Many seniors are energetic and tech-savvy. Both of those qualities may be necessary to sign up for a COVID-19 vaccination. Unfortunately, seniors who do not have the stamina or skills to navigate online resources may be left behind.
Supplies of COVID-19 vaccines are increasing, but distribution continues to be challenging. Shipping the refrigerated doses, supplying hundreds of millions of hypodermic needles, and finding the personnel to organize appointments and administer the vaccinations is a logistical nightmare.
Since the vaccine rollout will take some time, states are generally prioritizing vulnerable populations, including senior citizens. The age at which seniors are prioritized varies from state to state, and sometimes from county to county.
Health agencies may deliver the vaccines to seniors who reside in nursing homes and other adult-care facilities, but seniors who live independently will generally need to arrange their own vaccinations. Seniors who are able to drive may find themselves waiting for hours as cars line up for drive-through vaccinations. Sitting in a car for that length of time simply isn’t possible for some seniors.
Where and how to arrange a vaccination may depend on where a senior resides. AARP has a state-by-state guide to obtaining COVID-19 vaccinations that it updates daily. The guide is a useful means of navigating the confusing differences in state approaches to vaccine distribution.
In some places, the demand for vaccinations has exceeded the ability of the healthcare system to schedule appointments and answer questions. AARP reports that “sign-up websites have crashed under the weight of tremendous traffic, and health department phone lines have been overwhelmed.” Since two doses of the currently approved vaccines are required to assure their effectiveness, seniors will need to go through the sign-up ordeal twice.
When scheduling sites manage to stay online, appointment times fill up quickly. A 92-year-old woman in Washington, D.C. told NPR that she was “much too slow” as she tried to navigate the site and schedule an appointment. “”It’s terribly competitive and clearly favors those with advanced computer skills,” she said.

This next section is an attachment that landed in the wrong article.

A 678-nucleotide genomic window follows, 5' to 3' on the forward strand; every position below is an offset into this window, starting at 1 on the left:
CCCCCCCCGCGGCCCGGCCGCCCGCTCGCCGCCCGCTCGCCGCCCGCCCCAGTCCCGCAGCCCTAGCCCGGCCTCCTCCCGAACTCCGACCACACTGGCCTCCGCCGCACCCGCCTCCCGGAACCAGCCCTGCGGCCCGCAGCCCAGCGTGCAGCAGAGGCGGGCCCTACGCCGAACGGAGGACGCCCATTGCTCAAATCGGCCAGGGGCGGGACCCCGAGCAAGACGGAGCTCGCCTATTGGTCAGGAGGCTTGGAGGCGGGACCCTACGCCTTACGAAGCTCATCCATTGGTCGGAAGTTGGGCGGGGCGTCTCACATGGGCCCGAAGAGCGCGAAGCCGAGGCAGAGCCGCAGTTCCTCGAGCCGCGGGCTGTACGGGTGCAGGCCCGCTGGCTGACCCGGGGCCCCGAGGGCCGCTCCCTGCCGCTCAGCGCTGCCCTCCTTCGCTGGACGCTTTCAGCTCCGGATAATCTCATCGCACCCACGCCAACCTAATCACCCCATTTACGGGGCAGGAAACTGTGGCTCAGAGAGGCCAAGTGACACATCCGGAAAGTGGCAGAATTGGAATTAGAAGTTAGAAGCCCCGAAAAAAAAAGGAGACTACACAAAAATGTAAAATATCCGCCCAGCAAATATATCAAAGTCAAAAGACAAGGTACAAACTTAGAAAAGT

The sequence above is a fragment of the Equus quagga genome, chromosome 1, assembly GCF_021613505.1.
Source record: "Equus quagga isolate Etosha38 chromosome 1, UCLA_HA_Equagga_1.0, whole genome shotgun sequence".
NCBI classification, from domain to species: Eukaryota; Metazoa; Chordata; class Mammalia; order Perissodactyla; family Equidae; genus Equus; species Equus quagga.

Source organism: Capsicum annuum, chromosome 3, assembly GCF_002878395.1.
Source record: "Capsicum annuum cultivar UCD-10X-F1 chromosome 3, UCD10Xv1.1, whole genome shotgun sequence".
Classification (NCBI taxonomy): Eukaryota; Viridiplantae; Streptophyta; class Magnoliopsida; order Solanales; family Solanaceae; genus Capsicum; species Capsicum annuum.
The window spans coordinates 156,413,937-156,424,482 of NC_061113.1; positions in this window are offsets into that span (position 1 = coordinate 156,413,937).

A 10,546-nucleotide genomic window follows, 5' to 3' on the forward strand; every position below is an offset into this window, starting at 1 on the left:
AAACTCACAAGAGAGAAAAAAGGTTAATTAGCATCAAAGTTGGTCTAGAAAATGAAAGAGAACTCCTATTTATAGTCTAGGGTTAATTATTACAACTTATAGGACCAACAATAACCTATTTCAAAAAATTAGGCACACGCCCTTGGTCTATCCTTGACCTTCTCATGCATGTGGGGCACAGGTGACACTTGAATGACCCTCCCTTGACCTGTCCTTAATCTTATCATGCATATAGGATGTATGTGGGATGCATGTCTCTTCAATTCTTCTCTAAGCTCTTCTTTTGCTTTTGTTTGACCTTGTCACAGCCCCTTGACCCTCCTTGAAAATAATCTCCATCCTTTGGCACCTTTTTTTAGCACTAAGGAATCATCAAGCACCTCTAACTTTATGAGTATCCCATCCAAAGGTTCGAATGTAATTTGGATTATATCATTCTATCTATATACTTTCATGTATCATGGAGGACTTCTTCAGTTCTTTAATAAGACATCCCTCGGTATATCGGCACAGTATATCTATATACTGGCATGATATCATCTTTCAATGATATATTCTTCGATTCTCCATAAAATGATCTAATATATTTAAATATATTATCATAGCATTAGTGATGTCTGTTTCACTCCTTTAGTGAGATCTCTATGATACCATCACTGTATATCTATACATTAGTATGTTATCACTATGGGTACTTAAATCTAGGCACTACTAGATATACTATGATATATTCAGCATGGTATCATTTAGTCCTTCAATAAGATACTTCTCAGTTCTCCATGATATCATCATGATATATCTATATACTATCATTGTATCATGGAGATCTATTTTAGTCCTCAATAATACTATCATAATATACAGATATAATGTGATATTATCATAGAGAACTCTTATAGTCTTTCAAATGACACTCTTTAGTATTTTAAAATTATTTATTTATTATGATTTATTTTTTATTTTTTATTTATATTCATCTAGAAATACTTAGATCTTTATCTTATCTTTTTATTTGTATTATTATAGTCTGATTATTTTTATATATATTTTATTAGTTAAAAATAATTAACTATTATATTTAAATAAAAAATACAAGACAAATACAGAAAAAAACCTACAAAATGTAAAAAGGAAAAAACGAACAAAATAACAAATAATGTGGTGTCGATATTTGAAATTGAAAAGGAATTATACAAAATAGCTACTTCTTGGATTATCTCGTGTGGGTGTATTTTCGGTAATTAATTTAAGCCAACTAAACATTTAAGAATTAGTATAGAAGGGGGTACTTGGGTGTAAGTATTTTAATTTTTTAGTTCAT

NPR reports that finding information about vaccinations and scheduling an appointment has become so burdensome that many seniors have stopped trying. The woman in D.C. abandoned her effort to schedule an online appointment but was able to find information on a neighborhood discussion board that directed her to a local hospital.
Seniors who are not native speakers of English may have difficulty scheduling an appointment by telephone. However, constant busy signals test the patience of callers who may decide to give up and await a time when demand for vaccinations has lessened.
Waiting may be a bad idea for seniors who have diabetes, heart problems, or other health conditions that make them particularly vulnerable to COVID-19. Waiting may also make the problem worse, as seniors will be competing against a larger population when people become eligible for vaccinations who are not currently prioritized.
Seniors with tech-savvy relatives may be able to ask for a technical assist in their effort to sign up for vaccinations. A call to a personal physician may also help seniors cut through the red tape. Local pharmacies are another good source of information.
Local health departments often have the most up-to-date information about the best way for seniors to obtain vaccinations. Some aging councils and other community organizations are offering information and assistance, including transportation for seniors who are homebound. The Eldercare Locator is a good starting place to find contact information for local agencies that can answer vaccination inquiries.